PLEASE VIEW THE CAPTURE AND STORY OF THE LIONS, THE ELEPHANT AND THE CROCODILE
CAPTURED LOCATION ’THE KRUGER NATIONAL PARK SOUTH AFRICA.

Nikon D50
2009/11/14 14:31:38.4
Lens: 70-300mm F/4-5.6 D
Focal Length: 300mm
Digital Vari-Program: Sports
Metering Mode: Multi-Pattern
1/320 sec – F/5.6
Exposure Comp.: 0 EV
Sensitivity: ISO 200


THE LION – Panthera leo

Lions are the largest of the African predators, the males can weigh up to 230kg.
The females are smaller and lighter. Only the male is maned and in very rare cases unmanned males have been recorded. The hair of the mane can be up to 18-20cm in length and is usually brown, but black-maned animals are also encountered as are extremely rare cases of melanistic (black) lions, which have not been recorded from our sub-region. Rare albinistic animals, commonly known as the “White Lions of Timbavati’, occur here.
These, the most sociable of the cats, form prides of 3 to 30 or more individuals, consisting of 1 dominant male, 1 dominant female, several adult males and females, sundry sub-adults and cubs.
Lionesses form the nucleus of the pride, which is rarely moved beyond its established range. When the other young males in the pride are perceived by the dominant male to be possible threat, it drives them away, when they either join other prides if permitted, or if old and strong enough, form their own pride. The dominant male frequently has two prides and also ranges far and wide. Cubs and very young lions are constantly in danger within the pride from irritable adults, particularly the dominant male, that will, with or without apparent provocation, sometimes lash out and maim or kill them.
Lions have a wide habitat tolerance, from desert conditions to fairly dense bush. They are absent from densely afforested areas. Because of their nomadic nature they are particularly vulnerable outside of conservation areas. Where there are unfenced reserves they will move beyond these safe havens after stock. This brings them into conflict with man and usually these errant lions will eventually be eliminated.
Lions are active at night, mainly around sunrise and early evenings. In the day they laze away the hours in the shade, or move sluggishly around. The nocturnal hunting is a combined effort to frighten and confuse the prey. The male gives a mighty roar, which is heard across great distances, but the female usually does the killing. In the case of small prey, a swipe from a powerful paw is sufficient to kill it. Larger prey are killed by having their necks twisted and broken by a powerful wrench between the lion’s forelegs and its jaws, which are clammed to the victim’s neck. Larger animals are also suffocated by a powerful grip across the larynx or the muzzle.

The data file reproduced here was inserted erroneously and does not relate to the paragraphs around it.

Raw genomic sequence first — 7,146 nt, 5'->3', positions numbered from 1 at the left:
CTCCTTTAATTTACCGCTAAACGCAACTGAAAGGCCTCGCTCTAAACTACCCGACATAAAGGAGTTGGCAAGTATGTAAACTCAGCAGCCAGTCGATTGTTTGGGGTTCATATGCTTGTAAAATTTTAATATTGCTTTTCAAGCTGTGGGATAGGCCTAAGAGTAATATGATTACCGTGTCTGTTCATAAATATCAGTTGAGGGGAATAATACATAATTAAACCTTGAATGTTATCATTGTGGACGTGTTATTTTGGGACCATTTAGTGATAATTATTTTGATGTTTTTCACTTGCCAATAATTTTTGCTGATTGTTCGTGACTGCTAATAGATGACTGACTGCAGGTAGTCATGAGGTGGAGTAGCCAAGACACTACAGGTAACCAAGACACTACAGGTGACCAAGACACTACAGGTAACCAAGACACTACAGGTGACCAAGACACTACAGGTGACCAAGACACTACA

One to six, usually three to four, altricial cubs are produced. When the pregnant female is ready to give birth, she leaves the pride, to rejoin only when the cubs are 4 – 8 weeks old, returning only if the older cubs already in the pride has weaned and will not be a danger through competition for food to the new arrivals.
The birth rate among lions are fairly high, but so is the mortality rate. Loss is due to predation by such animals as hyaena, lack of sufficient food or death by misadventure in the paws of the other members of the pride.

Food: An extremely wide range of food is consumed. Virtually anything palatable that moves, even insects, mice and up the size scale to buffalo or even elephant – if the lions are lucky it would seem, however, that the wildebeest is the prime choice.

Tags

lions, wildlife

I was born and still live in Africa.
Live a life close to nature, where I get the inspiration to do what I love most…., “Photography”.
Where I live and what I do is my destiny. I am grateful for the privilege

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Comments

  • Magaret Meintjes
    Magaret Meintjesover 4 years ago

    TO VIEW THE OMAGE AND THE STORY OF THE LIONS,ELEPHANT,GIRAFFE AND THE CROCODILE PLEASE CLICK HERE

  • Barb Miller
    Barb Millerover 4 years ago

    A lovely image and interesting write-up. I feel I have learned alot. Much more then I knew. Composition is so natural and awesome. Instant FAV. Barb

  • Thank you so much Barbara, your comment is a great reward and i appreciate your visit. Have a Blessed day and take care xx

    – Magaret Meintjes

  • THANK YOU FOR HONOURING ME WITH A FAV! I APPRECIATE IT, TAKE CARE XX

    – Magaret Meintjes

  • Barb Miller
    Barb Millerover 4 years ago


    Your Hosts: Jo and Barb

  • Thank you so much for honouring me in such a wonderful way with this entry in the group, i am delighted! take care xx

    – Magaret Meintjes

  • Trish Meyer
    Trish Meyerover 4 years ago

    Well caught! He is a big boy!!

  • Thank you so much dear Trish xxx

    – Magaret Meintjes

  • Olitto
    Olittoabout 4 years ago

    Hierdie foto maak dat ek wil wildtuin toe gaan…..mooi geneem.

  • Wonderlik is dit nie! Ek voel dieselfde, amper tyd vir my jaarlikse besoek! Baie dankie Olitto!

    – Magaret Meintjes

  • Maree  Clarkson
    Maree Clarksonabout 4 years ago

    They look just about ready for their afternoon nap now Magaret. Gorgeous capture!

  • Thank you kindly Maree xx

    – Magaret Meintjes

  • JaniceMachado
    JaniceMachadoabout 4 years ago


    Thanks for submitting your work in
    Pets Need A Hug

  • trish725
    trish725almost 4 years ago

  • Thank you so much for honouring me in such a wonderful way trish xx

    – Magaret Meintjes

  • ienemien
    ienemienalmost 4 years ago

  • Ann Warrenton
    Ann Warrentonalmost 4 years ago

    December 2,2010 Wonderful

  • Wow what a great and wonderful surpise,I am humbly honored, thank you so much!

    – Magaret Meintjes

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